It is my sincere hope that by the time you read these words we are no longer pining away for spring, but that it has actually arrived. It is my sincere hope that by now you have felt the first true warmth of spring—warm sun, warm breezes, warm rain. It is my sincere hope that the beauty of spring has begun to settle around you—that you have felt it, smelled it, seen it, heard it, tasted it. It is my sincere hope that any winter-induced depression that may have set in through February and March is now fading into the returning green. It is my sincere hope that Nature’s steady rebirth inspires your own steady rebirth in these early days of spring.
Our ministry theme for April is reconciliation. I am, at least as I write these words, wondering about the role of reconciliation in our lives. I’m toying with the general idea that reconciliation is a path to personal peace and contentment, whereas a lack of reconciliation can lead to inner struggle, dissonance, turmoil. On one level this is obvious. We ought to seek reconciliation whenever and wherever we can. We ought to seek reconciliation with those we’ve harmed and with those who’ve harmed us. We ought to seek reconciliation in the midst of conflict between those at war. We ought to seek reconciliation with the human condition, with the reality of death. We ought to seek reconciliation with the earth. We ought to seek reconciliation with whatever it is we hold sacred.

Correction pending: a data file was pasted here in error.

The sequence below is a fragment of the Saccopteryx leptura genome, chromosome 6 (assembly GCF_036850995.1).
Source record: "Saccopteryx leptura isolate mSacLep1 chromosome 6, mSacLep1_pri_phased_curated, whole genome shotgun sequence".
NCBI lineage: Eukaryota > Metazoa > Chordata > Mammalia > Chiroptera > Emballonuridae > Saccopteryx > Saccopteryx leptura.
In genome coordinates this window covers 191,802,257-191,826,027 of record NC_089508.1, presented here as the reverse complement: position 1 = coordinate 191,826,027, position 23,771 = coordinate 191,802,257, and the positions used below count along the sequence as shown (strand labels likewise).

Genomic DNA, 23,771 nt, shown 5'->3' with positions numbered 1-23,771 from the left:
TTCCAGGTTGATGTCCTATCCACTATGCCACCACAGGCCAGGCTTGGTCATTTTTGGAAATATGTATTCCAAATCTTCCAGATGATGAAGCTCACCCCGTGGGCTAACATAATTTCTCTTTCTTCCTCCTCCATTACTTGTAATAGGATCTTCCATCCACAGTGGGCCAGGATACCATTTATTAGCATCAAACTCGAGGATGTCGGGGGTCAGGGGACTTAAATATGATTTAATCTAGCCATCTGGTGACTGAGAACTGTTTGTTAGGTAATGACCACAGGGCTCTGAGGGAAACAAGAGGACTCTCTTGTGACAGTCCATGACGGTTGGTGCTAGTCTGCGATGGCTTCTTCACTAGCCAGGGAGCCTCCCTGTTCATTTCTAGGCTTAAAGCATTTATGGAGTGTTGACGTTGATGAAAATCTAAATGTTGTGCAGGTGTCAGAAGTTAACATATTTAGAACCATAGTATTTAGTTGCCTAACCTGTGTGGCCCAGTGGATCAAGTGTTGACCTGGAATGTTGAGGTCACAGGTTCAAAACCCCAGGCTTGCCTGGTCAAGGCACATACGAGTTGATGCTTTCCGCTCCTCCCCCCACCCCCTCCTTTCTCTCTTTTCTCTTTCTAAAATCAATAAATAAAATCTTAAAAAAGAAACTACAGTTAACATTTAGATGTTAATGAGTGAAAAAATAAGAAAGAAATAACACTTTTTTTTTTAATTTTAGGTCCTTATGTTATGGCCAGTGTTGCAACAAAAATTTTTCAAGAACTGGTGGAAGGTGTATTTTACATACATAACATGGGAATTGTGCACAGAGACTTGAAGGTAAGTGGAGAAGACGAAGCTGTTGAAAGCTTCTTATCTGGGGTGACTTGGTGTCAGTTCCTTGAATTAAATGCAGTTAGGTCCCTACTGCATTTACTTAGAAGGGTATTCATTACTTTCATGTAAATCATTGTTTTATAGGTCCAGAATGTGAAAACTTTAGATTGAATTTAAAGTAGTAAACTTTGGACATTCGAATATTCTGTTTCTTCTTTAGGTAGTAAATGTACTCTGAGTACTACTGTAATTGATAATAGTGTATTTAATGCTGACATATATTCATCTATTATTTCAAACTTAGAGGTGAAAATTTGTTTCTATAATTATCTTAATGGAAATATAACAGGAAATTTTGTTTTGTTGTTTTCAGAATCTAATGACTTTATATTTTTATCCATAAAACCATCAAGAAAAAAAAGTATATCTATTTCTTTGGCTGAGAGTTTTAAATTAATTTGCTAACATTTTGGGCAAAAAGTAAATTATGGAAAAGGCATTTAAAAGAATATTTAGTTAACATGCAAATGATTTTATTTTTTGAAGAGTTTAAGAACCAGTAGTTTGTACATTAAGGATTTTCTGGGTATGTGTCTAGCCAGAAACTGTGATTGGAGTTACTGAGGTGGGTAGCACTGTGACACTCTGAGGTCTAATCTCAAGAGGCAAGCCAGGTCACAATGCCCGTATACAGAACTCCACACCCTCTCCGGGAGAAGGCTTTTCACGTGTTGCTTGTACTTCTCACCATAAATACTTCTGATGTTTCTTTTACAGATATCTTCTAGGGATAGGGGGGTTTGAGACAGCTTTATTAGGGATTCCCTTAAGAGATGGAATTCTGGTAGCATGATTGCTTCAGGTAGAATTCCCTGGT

And yet we know sometimes reconciliation is not possible. Perhaps the person who harmed us has died. Perhaps the warring parties are beyond anyone’s reach. Perhaps the earth has already suffered too much damage. Perhaps the sacred is too veiled in mystery. What happens when reconciliation is not possible? Is it not true that a state of being unreconciled may be the genesis of remarkable creative energy? Is it not true that a state of being unreconciled – as painful as it may be – may inspire us to achieve in some way, serve in some way, love in some way?
With love, Rev. Josh